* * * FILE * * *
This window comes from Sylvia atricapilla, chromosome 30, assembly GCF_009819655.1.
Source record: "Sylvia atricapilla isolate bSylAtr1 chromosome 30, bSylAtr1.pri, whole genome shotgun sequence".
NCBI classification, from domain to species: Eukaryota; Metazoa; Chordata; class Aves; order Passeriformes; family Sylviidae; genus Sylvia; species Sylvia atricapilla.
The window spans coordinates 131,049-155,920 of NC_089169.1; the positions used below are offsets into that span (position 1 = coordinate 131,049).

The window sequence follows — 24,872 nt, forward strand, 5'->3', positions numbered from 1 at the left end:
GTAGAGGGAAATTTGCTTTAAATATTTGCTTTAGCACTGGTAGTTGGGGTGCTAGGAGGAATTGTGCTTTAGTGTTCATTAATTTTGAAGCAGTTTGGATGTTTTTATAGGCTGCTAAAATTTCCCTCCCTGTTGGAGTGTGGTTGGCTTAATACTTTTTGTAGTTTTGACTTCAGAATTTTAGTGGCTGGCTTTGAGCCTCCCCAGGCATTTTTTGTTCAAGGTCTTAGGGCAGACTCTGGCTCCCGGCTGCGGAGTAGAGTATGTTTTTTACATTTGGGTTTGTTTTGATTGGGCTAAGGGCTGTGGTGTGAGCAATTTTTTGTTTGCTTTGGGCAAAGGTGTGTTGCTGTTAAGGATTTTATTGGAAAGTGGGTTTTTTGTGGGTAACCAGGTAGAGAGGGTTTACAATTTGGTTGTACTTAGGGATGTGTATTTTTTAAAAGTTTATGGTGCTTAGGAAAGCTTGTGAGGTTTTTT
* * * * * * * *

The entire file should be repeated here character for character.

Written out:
This window comes from Sylvia atricapilla, chromosome 30, assembly GCF_009819655.1.
Source record: "Sylvia atricapilla isolate bSylAtr1 chromosome 30, bSylAtr1.pri, whole genome shotgun sequence".
NCBI classification, from domain to species: Eukaryota; Metazoa; Chordata; class Aves; order Passeriformes; family Sylviidae; genus Sylvia; species Sylvia atricapilla.
The window spans coordinates 131,049-155,920 of NC_089169.1; the positions used below are offsets into that span (position 1 = coordinate 131,049).

The window sequence follows — 24,872 nt, forward strand, 5'->3', positions numbered from 1 at the left end:
GTAGAGGGAAATTTGCTTTAAATATTTGCTTTAGCACTGGTAGTTGGGGTGCTAGGAGGAATTGTGCTTTAGTGTTCATTAATTTTGAAGCAGTTTGGATGTTTTTATAGGCTGCTAAAATTTCCCTCCCTGTTGGAGTGTGGTTGGCTTAATACTTTTTGTAGTTTTGACTTCAGAATTTTAGTGGCTGGCTTTGAGCCTCCCCAGGCATTTTTTGTTCAAGGTCTTAGGGCAGACTCTGGCTCCCGGCTGCGGAGTAGAGTATGTTTTTTACATTTGGGTTTGTTTTGATTGGGCTAAGGGCTGTGGTGTGAGCAATTTTTTGTTTGCTTTGGGCAAAGGTGTGTTGCTGTTAAGGATTTTATTGGAAAGTGGGTTTTTTGTGGGTAACCAGGTAGAGAGGGTTTACAATTTGGTTGTACTTAGGGATGTGTATTTTTTAAAAGTTTATGGTGCTTAGGAAAGCTTGTGAGGTTTTTT